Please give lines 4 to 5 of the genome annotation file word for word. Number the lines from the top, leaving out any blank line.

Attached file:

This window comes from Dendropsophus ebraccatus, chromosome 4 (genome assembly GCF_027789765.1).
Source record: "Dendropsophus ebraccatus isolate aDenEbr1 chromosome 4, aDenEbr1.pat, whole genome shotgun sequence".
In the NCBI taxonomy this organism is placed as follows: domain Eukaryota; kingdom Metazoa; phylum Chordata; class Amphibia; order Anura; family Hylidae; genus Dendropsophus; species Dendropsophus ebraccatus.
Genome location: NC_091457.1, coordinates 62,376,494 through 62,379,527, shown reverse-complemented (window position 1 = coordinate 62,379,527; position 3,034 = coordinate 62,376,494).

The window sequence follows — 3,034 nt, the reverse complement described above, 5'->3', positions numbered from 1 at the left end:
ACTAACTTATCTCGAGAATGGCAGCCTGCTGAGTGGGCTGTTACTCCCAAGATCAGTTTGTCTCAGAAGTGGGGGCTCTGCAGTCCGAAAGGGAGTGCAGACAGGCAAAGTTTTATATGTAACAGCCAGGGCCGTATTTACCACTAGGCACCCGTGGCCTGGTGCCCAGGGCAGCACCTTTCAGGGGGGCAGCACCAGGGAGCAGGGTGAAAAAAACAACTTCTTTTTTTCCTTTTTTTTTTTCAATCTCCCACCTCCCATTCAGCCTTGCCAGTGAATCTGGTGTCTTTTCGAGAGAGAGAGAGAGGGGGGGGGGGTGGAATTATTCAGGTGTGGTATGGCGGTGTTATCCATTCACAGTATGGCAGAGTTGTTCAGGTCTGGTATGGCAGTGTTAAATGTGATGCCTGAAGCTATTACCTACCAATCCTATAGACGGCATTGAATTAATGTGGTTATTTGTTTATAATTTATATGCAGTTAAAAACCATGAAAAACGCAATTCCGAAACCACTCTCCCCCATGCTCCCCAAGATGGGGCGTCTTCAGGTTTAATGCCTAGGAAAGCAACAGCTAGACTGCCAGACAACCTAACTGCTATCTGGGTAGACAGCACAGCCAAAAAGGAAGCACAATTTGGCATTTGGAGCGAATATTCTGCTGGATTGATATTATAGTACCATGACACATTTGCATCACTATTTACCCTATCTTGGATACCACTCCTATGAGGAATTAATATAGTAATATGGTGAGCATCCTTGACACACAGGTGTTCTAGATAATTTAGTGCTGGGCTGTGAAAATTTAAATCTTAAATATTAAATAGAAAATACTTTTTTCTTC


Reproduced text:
Genome location: NC_091457.1, coordinates 62,376,494 through 62,379,527, shown reverse-complemented (window position 1 = coordinate 62,379,527; position 3,034 = coordinate 62,376,494).

The window sequence follows — 3,034 nt, the reverse complement described above, 5'->3', positions numbered from 1 at the left end: